Organizational Growth Initiatives
I read a recent blog post by Brad Power entitled “Get Your Operations in Shape by Focusing on Process.” Though not a process person myself, I agreed with the four processes identified by Power as critical to effective organizational development and growth. However, I found myself feeling that the tone of the blog focused far too much on the autocratic, or top down management style, that simply is less effective in today’s collaborative work environment.
As a result, I would like to re-list the four processes identified in Power’s post with some editorial license of my own that reflects my philosophy of a more collaborative, empowered team, and organizational oriented approach to growth:
1. Strategy Development and Deployment (setting priorities and alignment, coordinating and controlling resources):
Power: “Through command and control (e.g., plans and budgets), they [leaders]steer the organization…To improve operations, employees at all levels must understand the company’s priorities and be able to translate them into their daily mandates. To achieve top-to-bottom alignment, leaders at each level must explain to employees the strategy and its implications for their jobs.”
Cooke: The organization team, at various levels, must be engaged in the strategic planning process. Besides the customer, no one knows the business better than and organization’s employees. This is the knowledge based that facilitates a more effective information gathering and strategic outcome. Plus, at implementation it improves the process and enhance the alignment process.
2. Performance Measurement (establishing reviews and determining compensation):
Power: “Companies that stay operationally fit focus on process performance and assume that financial results will follow. Their top executives monitor a dashboard of operational measures that track performance from the customer perspective, such as percentage of “perfect orders” (on-time, full order as promised). They translate these measures down to all levels in the organization. These firms tie bonuses to these shared operational measures.”
Cooke: Incorporating measurement tools defined by the people who actually do the work and know where the challenges are facilitates a more effective quality control system. Nothing is measured “down”; everything is simply measured throughout the organization.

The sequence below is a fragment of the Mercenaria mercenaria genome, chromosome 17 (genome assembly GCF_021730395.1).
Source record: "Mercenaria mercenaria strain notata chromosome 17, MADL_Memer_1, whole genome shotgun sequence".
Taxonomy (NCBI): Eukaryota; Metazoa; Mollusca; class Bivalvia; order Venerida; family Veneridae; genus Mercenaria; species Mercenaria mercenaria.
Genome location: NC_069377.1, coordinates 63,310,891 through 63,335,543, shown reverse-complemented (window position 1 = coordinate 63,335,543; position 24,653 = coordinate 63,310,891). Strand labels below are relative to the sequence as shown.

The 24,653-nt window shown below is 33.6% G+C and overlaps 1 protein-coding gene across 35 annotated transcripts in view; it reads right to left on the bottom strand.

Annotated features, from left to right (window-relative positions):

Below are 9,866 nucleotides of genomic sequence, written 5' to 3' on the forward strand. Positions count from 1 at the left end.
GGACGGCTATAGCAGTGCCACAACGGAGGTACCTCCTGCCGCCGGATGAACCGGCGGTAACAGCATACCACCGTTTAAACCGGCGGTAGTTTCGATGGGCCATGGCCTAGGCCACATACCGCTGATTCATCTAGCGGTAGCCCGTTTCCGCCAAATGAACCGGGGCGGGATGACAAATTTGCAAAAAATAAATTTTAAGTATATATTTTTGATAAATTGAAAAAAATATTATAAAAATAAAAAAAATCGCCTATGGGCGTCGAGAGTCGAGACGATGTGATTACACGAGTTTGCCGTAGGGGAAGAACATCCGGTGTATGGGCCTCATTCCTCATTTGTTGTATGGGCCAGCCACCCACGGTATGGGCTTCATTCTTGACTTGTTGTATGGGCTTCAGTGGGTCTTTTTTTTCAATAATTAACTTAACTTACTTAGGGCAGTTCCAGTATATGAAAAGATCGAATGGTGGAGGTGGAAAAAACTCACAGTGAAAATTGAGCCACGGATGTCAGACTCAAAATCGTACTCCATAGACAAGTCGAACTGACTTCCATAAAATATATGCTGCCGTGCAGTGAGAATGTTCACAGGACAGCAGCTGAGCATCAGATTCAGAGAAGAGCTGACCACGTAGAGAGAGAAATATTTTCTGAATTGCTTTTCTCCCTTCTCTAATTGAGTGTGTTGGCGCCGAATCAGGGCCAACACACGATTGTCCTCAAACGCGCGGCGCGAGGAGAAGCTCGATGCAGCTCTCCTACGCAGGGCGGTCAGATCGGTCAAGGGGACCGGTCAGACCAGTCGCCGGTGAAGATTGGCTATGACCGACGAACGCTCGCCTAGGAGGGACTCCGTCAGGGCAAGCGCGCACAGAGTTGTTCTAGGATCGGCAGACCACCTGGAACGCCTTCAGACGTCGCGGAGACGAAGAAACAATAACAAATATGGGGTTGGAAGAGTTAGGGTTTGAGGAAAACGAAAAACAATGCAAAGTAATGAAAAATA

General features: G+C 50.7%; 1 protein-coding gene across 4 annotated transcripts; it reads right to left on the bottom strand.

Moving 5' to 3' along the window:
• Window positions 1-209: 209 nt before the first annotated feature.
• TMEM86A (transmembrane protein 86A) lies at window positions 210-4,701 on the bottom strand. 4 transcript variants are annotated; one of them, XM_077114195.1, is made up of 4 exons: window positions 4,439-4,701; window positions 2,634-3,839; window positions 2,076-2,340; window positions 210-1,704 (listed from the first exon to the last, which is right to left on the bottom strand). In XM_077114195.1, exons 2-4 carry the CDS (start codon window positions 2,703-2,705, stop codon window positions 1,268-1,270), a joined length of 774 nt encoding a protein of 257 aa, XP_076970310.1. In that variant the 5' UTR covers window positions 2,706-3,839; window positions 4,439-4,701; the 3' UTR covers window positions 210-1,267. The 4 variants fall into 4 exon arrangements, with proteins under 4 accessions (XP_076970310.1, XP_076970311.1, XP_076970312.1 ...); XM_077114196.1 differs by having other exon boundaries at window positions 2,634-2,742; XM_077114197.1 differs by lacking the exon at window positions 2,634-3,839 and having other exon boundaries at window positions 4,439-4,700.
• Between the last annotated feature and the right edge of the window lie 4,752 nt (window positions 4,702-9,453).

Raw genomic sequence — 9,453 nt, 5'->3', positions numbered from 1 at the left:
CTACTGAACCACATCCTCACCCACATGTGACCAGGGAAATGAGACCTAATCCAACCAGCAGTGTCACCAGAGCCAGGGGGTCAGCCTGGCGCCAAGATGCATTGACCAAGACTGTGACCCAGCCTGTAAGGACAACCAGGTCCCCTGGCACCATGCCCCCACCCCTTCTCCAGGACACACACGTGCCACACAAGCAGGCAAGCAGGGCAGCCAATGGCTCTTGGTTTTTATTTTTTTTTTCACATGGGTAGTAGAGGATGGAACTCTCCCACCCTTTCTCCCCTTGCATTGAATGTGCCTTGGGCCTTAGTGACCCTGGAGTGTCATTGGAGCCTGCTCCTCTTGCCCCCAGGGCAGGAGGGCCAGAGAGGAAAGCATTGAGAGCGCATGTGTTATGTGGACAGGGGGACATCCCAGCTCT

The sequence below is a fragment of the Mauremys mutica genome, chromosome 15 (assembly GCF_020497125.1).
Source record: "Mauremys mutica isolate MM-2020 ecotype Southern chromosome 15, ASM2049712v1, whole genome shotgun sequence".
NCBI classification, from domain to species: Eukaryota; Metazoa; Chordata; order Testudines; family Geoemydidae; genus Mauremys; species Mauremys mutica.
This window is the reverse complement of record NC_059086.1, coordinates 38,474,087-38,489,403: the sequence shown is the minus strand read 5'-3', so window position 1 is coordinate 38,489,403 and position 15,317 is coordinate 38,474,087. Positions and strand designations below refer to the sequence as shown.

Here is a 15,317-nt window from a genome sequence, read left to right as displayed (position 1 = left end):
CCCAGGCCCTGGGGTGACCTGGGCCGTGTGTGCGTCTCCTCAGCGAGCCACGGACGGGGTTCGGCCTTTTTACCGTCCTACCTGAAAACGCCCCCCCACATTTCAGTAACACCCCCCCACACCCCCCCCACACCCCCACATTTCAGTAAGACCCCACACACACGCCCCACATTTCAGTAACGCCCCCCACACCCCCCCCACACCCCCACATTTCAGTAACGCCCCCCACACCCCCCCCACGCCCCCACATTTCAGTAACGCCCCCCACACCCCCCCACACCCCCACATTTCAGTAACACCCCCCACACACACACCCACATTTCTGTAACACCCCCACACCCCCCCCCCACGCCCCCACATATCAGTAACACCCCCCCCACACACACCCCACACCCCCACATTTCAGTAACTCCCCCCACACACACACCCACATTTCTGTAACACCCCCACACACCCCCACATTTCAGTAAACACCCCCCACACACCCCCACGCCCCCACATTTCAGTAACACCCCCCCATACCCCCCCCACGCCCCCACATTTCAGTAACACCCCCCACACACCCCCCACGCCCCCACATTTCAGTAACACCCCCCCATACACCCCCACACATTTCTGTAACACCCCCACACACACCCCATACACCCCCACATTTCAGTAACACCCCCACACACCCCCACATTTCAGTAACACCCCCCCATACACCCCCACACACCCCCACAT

3. Talent Management (hiring, training, and promotion):
Power: “Companies that excel at process performance focus on customer value and organizational learning. They promote people with demonstrated success in improving processes. They also elevate employees who coach others and build their skills. Managerial skills are developed by addressing problems on the job, not in a classroom. Working with their manager as a teacher, they reflect on lessons learned. Appraisals are open.”
Cooke: Managers who are committed to and actively work with their team as teachers in the trenches are to be recognized, rewarded, and aggressively developed as leaders in the organization.
4. Operational Problem Solving:
Power: “When operational problems arise, many senior executives’ first reaction is to assign more people to the problem area — to work harder. Problems are usually kept quiet. If adding people doesn’t work, their usual next step is to charter a project to fix the problem. They assign staff experts and often hire external consultants.”
Cooke: When problems arise the last action of a senior action is to simply assign someone a task to fix it. This is where an effective leader rolls up their sleeves and engages their team in a thorough understanding of what it wrong and how to fix it. Problems are kept quiet because no one wants a bunch of people messing with their problem and not helping solve it.
Processes only work best when the people who know the most and actually do the work are part of the planning and innovation component. The misnomer in business is that for leadership and management are responsible for getting people to embrace the strategy they developed. That is autocratic, top-down thinking and it is not how teams come together. Involve the organization in the entire process and the results will improve significantly.